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October 20, 2016   |   Ithaca, NY

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Let’s Redefine How We Teach Young Girls Body Acceptance and Confidence: A Response to Discovery Girls Magazine

Discovery Girls Magazine describes itself as “a magazine created by girls, for girls.” Given that the magazine is aimed at girls as young as eight, I was shocked to come across an article on my newsfeed today titled: “What Swimsuit Best Suits You?”

Discovery Girls

The layout of the magazine. Image Source.

The underlying premise: it’s never too early to teach young girls that their value comes from their bodies.

With lines like, “Find the perfect suit for your body type,” the message that can be discerned here is: only certain bodies deserve to be seen. It also sets up the idea that there are rules for how girls should present their bodies.

Have a curvy body? According to the spread, you better get yourself a one-piece.

The diagram reads: girls who are “curvy up top” should go for a one-piece with “side ties and cutouts that draw the eyes down,” while those who are “rounder in the middle” should opt for “busy geometrics” that “draw the eye inward.”

Let’s pause here for a moment. Who exactly is looking at these girls and why are these girls being painted as spectacles to be looked at in the first place? The implication here is that girls’ bodies are inherently sexual and there to be gazed at.

If we really want to help boost confidence in girls, then we can’t perpetuate narratives that their worth and self-esteem should rest in how they look to others, and in how desirable they are.

Let’s not forget the message that your confidence is inherently linked to what you wear and all it takes to feel confident in your body is finding the right swimsuit. The idea that happiness and feeling good about yourself are rooted in your appearance is a capitalist invention that many industries profit off of. And it doesn’t even work.

The angry response to the swimsuit feature led the Discovery Girls publisher to post an open letter acknowledging their mistake on Facebook.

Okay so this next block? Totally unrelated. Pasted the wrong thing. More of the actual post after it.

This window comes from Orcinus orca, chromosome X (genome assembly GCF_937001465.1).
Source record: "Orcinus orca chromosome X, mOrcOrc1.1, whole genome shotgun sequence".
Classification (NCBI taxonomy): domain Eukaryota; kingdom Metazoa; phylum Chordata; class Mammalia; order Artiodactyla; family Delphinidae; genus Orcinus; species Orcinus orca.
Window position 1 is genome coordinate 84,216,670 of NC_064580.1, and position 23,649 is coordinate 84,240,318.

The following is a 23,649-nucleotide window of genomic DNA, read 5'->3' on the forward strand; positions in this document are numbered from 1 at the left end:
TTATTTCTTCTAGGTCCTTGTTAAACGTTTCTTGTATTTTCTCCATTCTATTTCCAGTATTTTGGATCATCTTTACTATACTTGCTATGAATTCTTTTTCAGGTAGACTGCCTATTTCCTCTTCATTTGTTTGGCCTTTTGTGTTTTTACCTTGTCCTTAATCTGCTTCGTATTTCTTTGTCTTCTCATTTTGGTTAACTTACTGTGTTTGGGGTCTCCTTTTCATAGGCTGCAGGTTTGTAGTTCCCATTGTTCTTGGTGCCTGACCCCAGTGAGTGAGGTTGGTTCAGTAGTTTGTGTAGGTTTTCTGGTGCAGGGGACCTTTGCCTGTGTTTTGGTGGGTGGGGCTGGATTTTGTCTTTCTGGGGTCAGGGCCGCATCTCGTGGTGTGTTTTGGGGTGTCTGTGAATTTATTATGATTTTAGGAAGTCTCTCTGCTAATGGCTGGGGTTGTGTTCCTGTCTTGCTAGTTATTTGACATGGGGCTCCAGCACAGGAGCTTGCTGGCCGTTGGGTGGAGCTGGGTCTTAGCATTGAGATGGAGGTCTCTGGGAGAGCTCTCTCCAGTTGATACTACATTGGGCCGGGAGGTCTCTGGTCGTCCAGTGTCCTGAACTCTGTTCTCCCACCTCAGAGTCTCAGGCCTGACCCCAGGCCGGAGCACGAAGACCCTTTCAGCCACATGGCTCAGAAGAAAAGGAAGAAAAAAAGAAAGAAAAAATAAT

A statement from the letter reads: “The article was supposed to be about finding cute, fun swimsuits that make girls feel confident, but instead it focused on girls’ body image and had a negative impact.”

I appreciate the response and the acknowledgement, but why does it take a swimsuit for a young girl to feel confident? Why does her confidence have to come from her appearance and her clothes? We have to remember that there wouldn’t be a similar article in a magazine targeted towards boys about what to wear to feel confident. In fact, we don’t feel the need to teach boys confidence at all.

So why do we teach girls to gain confidence through their looks?

Let’s look at the issue with this feature intersectionally now. Bikinis and swimsuits—we are told by the media—are for thin, able-bodied, and conventional bodies that are almost always modeled by white women. So for women and girls who live in unconventional bodies, it can be incredibly difficult—if not impossible— to feel good in a swimsuit.

That’s why this equation for confidence is not nearly enough. This does nothing but reinforce the status quo—operating under the thin ideal and norms about bodies.

I’ll admit it, I’ve fallen into this trap myself. I’ve written on this very blog about how I’ve grown to feel comfortable in my unconventional body wearing sports bras out in public and bikinis on the beach. But why is that what it took for me to stop feeling so bad about myself?

But you should know that I didn’t wear a bikini when I was nine. I already thought I didn’t have the right body type for it. So what about those girls? Where should their confidence come from?

Simply wearing the “right” thing won’t fix anything, it won’t suddenly boost self-esteem and it rests in the notion women are inherently insecure.

So let’s redefine how we teach body acceptance and confidence. Let’s teach young girls that you can like how you look and wear what you want regardless of whether or not it is “perfect for your body type” because that does not define you. Let’s teach young girls that feeling good about oneself can come from a variety of avenues that go beyond appearance—like talents, personal accomplishments, the ability to make people laugh or be a good friend, and so on.

Let’s challenge this narrative of bodies and confidence because we can do better. For the young girls reading this magazine and picking up these messages, we can do better.